De Dion-Bouton 1899 2 ¾ HP 326 cc AIV tricycle 2903
De Dion-Bouton 1899 2 ¾ HP 326 cc AIV tricycle engine # 5616
The De Dion-Bouton motor tricycle went into production in 1897 weighing just under 80 kg, with an output of 1.5 HP at 1,800 RPM from its 211 cc motor, although the engine had already been established in a prototype tricycle in 1895.
The tricycle with track width of 92 cm was chosen, because according to De Dion and Bouton “a bicycle appeared too fragile for this purpose”.
The drive was achieved via a pair of gears from the engine directly to the rear axle.
A differential balanced the different curve radii. The motor tricycle remained in continuous production for almost ten years.
The last model (1904) had a 955 cc displacement engine (bore 100 mm, stroke 120 mm) producing 8 HP at 1,800 RPM.
On April 13, 1902, the French racer Georges Osmont set a speed record of 109.1 km/h in Nice with a De Dion-Bouton motor tricycle.
The DDB tricycle was the most successful motor vehicle in Europe from the late 1900s until the start of the 20th century and with about 15,000 sold, it scored the first breakthrough for the distribution of motor vehicles.
In particular the fast-running de Dion-Bouton engine set new standards for vehicular motors and is regarded as the precursor of all motorcycle engines.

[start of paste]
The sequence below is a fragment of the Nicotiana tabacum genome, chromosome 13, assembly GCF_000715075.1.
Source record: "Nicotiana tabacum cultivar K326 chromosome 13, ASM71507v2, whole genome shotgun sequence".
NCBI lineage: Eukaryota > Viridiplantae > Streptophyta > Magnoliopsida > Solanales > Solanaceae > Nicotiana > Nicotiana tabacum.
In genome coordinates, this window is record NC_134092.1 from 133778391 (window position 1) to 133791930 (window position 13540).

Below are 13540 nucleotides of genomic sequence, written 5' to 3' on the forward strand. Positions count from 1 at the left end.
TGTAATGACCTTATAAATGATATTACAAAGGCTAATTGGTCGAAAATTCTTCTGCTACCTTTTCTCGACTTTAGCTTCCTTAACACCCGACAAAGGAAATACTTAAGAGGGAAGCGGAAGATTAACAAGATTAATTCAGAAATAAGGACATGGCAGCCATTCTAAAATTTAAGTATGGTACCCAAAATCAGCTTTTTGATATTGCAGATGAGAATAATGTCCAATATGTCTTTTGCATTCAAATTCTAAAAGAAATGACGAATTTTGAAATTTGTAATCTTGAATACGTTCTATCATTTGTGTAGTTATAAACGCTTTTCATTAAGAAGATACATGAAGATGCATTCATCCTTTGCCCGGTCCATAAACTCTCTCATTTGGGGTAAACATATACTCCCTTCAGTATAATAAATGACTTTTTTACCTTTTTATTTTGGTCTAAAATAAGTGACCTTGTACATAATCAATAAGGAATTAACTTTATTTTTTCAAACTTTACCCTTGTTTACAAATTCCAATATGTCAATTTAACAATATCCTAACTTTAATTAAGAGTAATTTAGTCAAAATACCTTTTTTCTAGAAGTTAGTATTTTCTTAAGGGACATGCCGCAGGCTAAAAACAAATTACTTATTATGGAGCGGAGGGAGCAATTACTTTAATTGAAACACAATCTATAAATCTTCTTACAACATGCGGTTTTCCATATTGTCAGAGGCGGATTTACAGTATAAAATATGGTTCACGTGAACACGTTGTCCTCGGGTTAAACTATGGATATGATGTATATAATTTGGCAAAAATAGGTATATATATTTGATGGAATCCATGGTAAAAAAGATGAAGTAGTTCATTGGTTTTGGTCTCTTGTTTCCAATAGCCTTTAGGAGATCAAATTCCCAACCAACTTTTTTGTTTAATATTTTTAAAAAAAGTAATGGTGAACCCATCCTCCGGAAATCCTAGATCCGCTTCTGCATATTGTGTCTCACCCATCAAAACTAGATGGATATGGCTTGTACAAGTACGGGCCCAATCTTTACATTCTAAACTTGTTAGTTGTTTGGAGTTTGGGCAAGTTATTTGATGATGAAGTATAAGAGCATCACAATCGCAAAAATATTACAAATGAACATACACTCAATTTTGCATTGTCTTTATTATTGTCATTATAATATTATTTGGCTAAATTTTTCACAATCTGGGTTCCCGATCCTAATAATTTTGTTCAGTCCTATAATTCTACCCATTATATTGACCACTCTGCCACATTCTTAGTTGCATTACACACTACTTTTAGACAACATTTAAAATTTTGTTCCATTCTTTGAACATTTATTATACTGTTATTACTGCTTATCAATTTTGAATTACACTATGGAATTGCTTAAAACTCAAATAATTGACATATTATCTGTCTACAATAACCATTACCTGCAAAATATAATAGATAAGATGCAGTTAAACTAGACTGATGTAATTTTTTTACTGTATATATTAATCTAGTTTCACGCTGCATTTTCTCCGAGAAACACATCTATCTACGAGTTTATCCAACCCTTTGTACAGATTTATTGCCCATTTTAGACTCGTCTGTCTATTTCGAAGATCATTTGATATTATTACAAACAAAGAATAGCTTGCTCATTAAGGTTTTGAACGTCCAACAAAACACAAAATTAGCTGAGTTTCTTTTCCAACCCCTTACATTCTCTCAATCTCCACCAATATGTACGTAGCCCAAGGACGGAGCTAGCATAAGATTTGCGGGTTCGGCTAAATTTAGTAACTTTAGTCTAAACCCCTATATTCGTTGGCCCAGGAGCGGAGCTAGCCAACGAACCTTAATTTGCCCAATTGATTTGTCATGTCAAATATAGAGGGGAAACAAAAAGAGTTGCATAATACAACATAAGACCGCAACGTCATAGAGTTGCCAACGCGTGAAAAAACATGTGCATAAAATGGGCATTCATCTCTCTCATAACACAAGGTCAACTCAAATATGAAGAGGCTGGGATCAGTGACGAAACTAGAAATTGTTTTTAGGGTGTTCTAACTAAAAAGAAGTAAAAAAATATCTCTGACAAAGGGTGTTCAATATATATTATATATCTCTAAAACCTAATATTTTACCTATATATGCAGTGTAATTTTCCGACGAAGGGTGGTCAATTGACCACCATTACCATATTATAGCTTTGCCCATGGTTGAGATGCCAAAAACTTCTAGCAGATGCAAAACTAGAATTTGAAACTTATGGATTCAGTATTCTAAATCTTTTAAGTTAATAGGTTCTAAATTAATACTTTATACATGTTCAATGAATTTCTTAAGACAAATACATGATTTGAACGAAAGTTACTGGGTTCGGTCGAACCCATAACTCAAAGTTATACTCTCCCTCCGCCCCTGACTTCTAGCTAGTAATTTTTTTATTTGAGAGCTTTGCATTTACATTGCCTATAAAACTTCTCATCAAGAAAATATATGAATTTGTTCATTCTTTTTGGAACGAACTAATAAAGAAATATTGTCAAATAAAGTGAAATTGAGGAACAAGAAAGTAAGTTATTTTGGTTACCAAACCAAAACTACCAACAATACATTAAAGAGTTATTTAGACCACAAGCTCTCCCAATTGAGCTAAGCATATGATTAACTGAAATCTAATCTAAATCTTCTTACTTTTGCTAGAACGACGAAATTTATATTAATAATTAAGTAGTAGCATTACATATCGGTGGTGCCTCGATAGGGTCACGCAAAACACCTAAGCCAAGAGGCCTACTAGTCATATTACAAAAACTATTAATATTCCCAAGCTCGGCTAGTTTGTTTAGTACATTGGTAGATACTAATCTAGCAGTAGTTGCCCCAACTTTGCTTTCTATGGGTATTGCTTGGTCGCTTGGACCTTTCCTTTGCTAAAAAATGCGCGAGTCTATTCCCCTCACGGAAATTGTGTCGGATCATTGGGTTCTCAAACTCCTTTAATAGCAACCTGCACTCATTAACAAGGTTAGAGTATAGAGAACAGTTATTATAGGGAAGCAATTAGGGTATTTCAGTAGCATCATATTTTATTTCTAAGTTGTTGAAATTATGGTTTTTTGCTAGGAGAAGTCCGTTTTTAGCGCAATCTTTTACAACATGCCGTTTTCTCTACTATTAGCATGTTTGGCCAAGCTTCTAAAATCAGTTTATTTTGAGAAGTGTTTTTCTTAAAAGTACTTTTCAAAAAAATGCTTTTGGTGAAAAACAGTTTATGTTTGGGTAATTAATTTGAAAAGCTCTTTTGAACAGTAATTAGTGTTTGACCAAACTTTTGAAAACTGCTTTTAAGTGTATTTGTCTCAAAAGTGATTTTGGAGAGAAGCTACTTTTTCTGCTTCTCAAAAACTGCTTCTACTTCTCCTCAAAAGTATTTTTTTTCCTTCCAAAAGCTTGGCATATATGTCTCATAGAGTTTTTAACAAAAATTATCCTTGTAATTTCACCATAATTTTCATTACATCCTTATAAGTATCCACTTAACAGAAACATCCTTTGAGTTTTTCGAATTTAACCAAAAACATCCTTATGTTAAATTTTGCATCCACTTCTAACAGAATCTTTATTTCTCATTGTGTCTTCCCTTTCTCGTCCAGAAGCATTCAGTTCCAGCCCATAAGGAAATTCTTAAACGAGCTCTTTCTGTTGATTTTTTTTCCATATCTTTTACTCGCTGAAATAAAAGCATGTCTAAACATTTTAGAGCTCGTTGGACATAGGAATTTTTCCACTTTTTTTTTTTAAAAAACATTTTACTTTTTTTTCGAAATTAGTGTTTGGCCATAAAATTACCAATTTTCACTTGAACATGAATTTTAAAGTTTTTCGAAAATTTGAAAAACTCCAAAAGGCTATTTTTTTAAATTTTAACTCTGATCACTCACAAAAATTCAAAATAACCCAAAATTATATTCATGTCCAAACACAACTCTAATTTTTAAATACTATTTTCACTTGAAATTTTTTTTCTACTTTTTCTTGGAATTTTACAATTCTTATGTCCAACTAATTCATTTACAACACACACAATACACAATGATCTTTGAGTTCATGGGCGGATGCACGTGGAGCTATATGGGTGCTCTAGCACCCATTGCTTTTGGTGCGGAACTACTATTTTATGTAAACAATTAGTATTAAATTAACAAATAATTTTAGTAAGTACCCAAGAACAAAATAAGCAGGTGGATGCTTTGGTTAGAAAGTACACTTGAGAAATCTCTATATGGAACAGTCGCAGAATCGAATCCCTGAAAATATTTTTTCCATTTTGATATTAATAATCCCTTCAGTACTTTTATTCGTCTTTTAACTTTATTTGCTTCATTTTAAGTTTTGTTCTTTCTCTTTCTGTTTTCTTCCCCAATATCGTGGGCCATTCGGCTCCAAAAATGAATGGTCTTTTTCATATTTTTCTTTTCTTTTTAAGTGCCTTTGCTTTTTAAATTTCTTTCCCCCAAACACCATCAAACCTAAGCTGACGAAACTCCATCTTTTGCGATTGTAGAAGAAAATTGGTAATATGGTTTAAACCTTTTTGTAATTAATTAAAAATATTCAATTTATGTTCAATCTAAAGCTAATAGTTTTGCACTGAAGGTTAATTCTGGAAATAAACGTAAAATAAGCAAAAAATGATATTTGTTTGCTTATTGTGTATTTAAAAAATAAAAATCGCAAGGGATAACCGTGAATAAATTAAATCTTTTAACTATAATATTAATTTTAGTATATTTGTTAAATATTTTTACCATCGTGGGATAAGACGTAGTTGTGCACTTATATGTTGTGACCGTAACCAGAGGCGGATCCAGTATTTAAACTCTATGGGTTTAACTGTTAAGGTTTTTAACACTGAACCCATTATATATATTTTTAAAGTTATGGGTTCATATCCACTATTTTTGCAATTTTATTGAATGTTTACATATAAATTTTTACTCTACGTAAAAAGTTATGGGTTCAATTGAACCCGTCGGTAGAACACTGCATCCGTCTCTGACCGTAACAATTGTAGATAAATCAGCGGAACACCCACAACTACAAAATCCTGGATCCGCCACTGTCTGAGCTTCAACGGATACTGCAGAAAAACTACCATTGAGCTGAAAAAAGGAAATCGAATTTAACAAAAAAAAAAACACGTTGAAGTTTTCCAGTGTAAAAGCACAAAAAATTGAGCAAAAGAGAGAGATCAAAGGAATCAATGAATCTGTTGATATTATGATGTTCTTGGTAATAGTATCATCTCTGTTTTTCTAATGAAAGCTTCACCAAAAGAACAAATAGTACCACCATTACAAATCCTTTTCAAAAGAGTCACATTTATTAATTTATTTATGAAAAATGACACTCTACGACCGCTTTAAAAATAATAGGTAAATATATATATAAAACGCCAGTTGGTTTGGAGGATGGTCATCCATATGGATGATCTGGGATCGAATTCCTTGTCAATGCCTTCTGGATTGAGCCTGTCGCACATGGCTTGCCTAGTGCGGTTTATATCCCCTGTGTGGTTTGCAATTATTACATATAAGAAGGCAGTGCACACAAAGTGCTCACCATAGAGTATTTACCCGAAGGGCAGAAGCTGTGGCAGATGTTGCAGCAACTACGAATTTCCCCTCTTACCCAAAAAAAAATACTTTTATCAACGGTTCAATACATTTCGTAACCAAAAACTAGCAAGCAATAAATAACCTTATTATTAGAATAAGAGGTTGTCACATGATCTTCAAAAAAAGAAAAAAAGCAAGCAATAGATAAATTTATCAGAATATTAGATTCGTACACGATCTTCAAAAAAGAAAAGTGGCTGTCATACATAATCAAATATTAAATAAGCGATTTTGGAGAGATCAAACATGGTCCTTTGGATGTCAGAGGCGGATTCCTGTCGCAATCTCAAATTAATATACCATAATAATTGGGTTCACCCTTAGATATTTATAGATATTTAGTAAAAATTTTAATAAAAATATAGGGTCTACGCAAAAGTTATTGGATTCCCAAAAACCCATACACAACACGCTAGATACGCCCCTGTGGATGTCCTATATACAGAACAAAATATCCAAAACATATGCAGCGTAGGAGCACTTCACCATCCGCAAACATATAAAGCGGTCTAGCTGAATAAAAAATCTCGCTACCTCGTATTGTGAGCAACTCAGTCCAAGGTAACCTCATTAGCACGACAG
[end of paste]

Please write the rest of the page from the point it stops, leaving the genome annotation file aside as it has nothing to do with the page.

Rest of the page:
Year after year the design was improved and soon many manufacturers, big and small, introduced three wheelers, often with De Dion engines.
Bouton found out that the glowplug ignition was the obstacle to higher speeds.
He developed a high voltage ignition system for the engine with circuit breaker.
The dry battery for the ignition is located in a rectangular box under the upper frame tube ; ignition timing can be adjusted with a small lever.
The side exhaust valve is driven via a gear-driven camshaft, and the intake valve is of the atmospheric type.
The cylinder head is removable and bolted with four bolts, together with the cylinder, on the crank case.
The weight of the cast iron / aluminium engine including all auxiliary units amounts to less than 20 kg.
This outstanding specimen has been restored to a high standard.